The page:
When I first came to treatment and recovery I was certain I was through. I had beaten myself up so badly that I thought I was absolutely resolved to give up the drinking and drugging life and do whatever I had to do to get well. I came into treatment, was handed my Big Book, and got to work with a sponsor. Yet, there were ideas which persisted in my mind– ideas that I thought at the time were perfectly reasonable. I thought I was intelligent enough and “grown up” enough to know what was best and what was right.
First, I had a profound resentment which I thought was completely justified. This was a personal issue in which I was certain I was the one who had been done wrong, and there was no reason for me to let it go and “accept” things as they were. I was going to keep fighting until I got an acceptable resolution to this battle. As I tried to work the steps with my sponsor he would explain all the relevant passages of the Big Book on acceptance (that famous page 417). We went over the entire fourth step and discussed at length the importance of finding my role in the resentment. But still I persisted in maintaining my position. I was fully justified in holding onto this resentment and I would not let it go.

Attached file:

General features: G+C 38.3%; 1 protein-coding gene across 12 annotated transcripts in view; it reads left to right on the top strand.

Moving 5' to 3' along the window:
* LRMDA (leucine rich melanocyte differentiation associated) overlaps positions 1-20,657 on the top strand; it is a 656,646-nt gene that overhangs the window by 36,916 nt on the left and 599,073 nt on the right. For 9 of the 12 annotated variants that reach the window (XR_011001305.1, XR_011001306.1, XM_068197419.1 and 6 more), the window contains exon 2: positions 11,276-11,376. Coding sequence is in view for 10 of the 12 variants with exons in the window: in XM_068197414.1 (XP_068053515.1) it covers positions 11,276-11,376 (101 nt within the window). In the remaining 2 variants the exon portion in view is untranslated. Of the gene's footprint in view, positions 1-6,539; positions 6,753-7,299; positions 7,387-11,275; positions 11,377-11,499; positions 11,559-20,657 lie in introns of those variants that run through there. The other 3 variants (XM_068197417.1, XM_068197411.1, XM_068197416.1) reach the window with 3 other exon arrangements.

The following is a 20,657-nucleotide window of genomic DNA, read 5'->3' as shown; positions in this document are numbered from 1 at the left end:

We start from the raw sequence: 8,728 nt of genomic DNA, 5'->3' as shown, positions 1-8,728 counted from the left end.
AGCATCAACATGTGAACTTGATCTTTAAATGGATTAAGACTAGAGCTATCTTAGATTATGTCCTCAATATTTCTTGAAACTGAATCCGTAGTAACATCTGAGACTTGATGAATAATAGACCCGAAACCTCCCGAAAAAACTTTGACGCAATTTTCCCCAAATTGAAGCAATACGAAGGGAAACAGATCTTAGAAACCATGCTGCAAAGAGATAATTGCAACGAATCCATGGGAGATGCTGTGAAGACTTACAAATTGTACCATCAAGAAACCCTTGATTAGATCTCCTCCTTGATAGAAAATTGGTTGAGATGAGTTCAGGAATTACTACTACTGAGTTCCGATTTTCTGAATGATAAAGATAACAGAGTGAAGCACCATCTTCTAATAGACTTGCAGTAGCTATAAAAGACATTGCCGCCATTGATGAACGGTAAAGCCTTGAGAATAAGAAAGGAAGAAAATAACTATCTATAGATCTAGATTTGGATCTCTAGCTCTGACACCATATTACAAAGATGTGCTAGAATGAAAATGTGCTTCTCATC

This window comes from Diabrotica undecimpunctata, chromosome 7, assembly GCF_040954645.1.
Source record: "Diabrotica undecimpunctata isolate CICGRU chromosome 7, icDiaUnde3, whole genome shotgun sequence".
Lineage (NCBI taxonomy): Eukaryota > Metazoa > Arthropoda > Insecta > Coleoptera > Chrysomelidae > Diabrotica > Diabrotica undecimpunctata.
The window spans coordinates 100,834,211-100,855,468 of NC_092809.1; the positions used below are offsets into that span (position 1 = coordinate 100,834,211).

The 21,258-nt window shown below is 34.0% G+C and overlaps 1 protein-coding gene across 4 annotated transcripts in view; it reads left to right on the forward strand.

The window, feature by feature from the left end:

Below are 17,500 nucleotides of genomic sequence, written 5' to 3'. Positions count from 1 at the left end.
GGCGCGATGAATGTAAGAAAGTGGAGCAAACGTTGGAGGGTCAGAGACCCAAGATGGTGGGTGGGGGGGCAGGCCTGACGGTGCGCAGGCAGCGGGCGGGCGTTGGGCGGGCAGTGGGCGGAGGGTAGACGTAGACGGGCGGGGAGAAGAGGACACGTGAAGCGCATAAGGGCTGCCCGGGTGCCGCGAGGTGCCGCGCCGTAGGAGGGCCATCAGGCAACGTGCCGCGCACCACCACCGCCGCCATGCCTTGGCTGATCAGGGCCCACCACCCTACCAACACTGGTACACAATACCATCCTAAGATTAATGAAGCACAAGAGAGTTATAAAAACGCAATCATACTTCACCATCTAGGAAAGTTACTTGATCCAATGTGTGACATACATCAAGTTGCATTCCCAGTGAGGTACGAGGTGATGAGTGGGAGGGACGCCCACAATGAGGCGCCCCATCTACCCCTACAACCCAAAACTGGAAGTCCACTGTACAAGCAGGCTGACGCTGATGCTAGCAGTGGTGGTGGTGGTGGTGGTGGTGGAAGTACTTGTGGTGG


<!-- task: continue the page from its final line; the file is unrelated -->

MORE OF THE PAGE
Second, I almost instantly became caught up in self-pity. I became obsessed with how horrible my situation was; clearly no one had ever sunk as low as I had, and no one could possibly be as lonely. Over a short time, because I refused to see what I was doing and listen to my sponsor, these feeling magnified into bitterness. The Big Book tells us again and again the danger of self-pity and the fact that this is nothing more than an extension of pure self-centered thinking. My ego was still in the forefront of everything I was doing no matter how much I tried to convince myself that I was on the road to recovery.
The point of all of this is that no matter how much I believed I was ready to cease fighting anyone or anything, no matter my professed desire to surrender, I simply did not follow through with the simple instructions I was given. Little by little, these feeling wore away at me and within six months I picked up again with the predictable disastrous results. Thankfully, I made it back to recovery in less than three months and have been on track ever since. But those little reservations I held, not so little reservations in hindsight, became the sores that withered my resolve. It is not resolve alone that gets us sober. It is that willingness to do whatever the 12 steps demand of us. It is a spiritual program and those reservations, resentments, and selfish and self-centered ideas we cling to become poison to the spirit and will destroy our recover. We begin our recovery and we regain our dignity only after we truly cease fighting anyone or anything.